was present before the judge, but there is no record that he
actually testified. Therefore, it is apparent that presence and
mere opportunity to testify are sufficient indicia of
reliability. Here, Pat Doe appeared and swore to an affidavit
before Judge Rozak, "under oath and under penalty of perjury."
This was sufficient for Judge Rozak to assess Pat Doe's
credibility and reliability. See United States v. Wilson,
169 F.3d 418, 424 (7th Cir. 1999). Reliable information from Pat
Doe's affidavit was sufficient evidence to support a finding of
probable cause. Therefore, regardless of whether Officer Jackson
lied, any false statements that he might have made were not
material. Mr. Johnson has not made a sufficient showing to
qualify for a Franks hearing.
Mr. Johnson also claims that the search warrant is facially
invalid because the two supporting affidavits do not establish
probable cause. I do not disturb a judge's probable cause
determination and issuance of a warrant if there is a substantial
basis for concluding that a search would uncover evidence of
wrongdoing. Illinois v. Gates, 462 U.S. 213, 236,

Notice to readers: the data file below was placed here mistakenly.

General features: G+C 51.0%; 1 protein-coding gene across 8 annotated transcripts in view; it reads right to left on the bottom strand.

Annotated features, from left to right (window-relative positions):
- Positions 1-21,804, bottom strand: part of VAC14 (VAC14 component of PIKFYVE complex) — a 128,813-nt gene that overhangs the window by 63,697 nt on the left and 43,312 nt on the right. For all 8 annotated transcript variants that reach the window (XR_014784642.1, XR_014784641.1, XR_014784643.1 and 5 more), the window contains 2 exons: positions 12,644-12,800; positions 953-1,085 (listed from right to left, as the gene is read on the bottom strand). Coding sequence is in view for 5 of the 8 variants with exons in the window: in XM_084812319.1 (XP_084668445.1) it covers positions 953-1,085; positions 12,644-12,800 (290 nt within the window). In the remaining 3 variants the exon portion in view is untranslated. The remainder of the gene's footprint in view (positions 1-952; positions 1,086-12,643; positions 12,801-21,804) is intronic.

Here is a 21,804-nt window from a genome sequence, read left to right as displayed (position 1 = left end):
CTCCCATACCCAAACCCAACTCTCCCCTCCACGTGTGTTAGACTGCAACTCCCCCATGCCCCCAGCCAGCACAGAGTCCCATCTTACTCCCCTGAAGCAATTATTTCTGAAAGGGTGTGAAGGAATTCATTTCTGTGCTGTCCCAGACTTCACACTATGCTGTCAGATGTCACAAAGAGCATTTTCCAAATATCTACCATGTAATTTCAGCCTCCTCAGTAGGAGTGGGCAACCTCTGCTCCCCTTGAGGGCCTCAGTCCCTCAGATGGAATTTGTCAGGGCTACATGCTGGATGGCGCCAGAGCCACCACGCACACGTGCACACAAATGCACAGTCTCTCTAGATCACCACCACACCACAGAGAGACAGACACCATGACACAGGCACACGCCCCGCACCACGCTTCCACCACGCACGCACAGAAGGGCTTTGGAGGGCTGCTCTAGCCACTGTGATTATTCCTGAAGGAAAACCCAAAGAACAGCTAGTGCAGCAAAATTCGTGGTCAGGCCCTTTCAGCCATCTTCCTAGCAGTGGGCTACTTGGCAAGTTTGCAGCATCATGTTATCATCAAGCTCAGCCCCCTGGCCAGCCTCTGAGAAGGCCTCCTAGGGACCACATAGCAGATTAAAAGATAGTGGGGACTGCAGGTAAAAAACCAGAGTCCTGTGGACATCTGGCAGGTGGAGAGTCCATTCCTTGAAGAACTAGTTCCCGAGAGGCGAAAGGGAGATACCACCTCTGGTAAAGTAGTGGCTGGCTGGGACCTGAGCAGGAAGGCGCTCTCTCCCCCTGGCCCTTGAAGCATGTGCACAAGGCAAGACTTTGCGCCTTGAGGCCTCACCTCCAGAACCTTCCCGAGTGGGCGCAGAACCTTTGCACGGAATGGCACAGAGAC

103 S.Ct. 2317, 76 L.Ed.2d 527 (1983); United States v.
Markling, 7 F.3d 1309, 1317 (7th Cir. 1993). An affidavit
provides a "substantial basis" for that conclusion if it "sets
forth facts sufficient to induce a reasonably prudent person to
believe that a search . . . will uncover evidence of a crime."
United States v. McNeese, 901 F.2d 585, 592 (7th Cir. 1990)
(citations omitted). When reviewing an affidavit attached to a
search warrant and a judge's issuance of the warrant, "the task
of a reviewing court is not to conduct a de novo determination
of probable cause, but only to determine whether there is
substantial evidence in the record supporting the [judge's]
decision to issue the warrant." Massachusetts v. Upton,
466 U.S. 727, 728, 104 S.Ct. 2085, 80 L.Ed.2d 721 (1984). Moreover, I
interpret affidavits in a common-sense, rather than a
hypertechnical, manner. Illinois v. Gates, 462 U.S. 213, 236,
103 S.Ct. 2317, 76 L.Ed.2d 527 (1983).
Mr. Johnson claims that there was insufficient information to
justify relying on the credibility of Pat Doe. He maintains that
the affidavit Officer Jackson used to obtain the warrant failed
to set forth facts sufficient to establish Pat Doe's reliability
or veracity, and that the information contained therein was
insufficient to corroborate Pat Doe testimony and support a
finding of probable cause. However, as I have already recognized,
Pat Doe's affidavit contained first-hand observations, and Pat
Doe appeared before the issuing judge. This was sufficient
evidence for Judge Rozak to conclude that probable cause existed.
The warrant is valid. The motions to quash the warrant and for a
hearing and production of prior affidavits are therefore DENIED.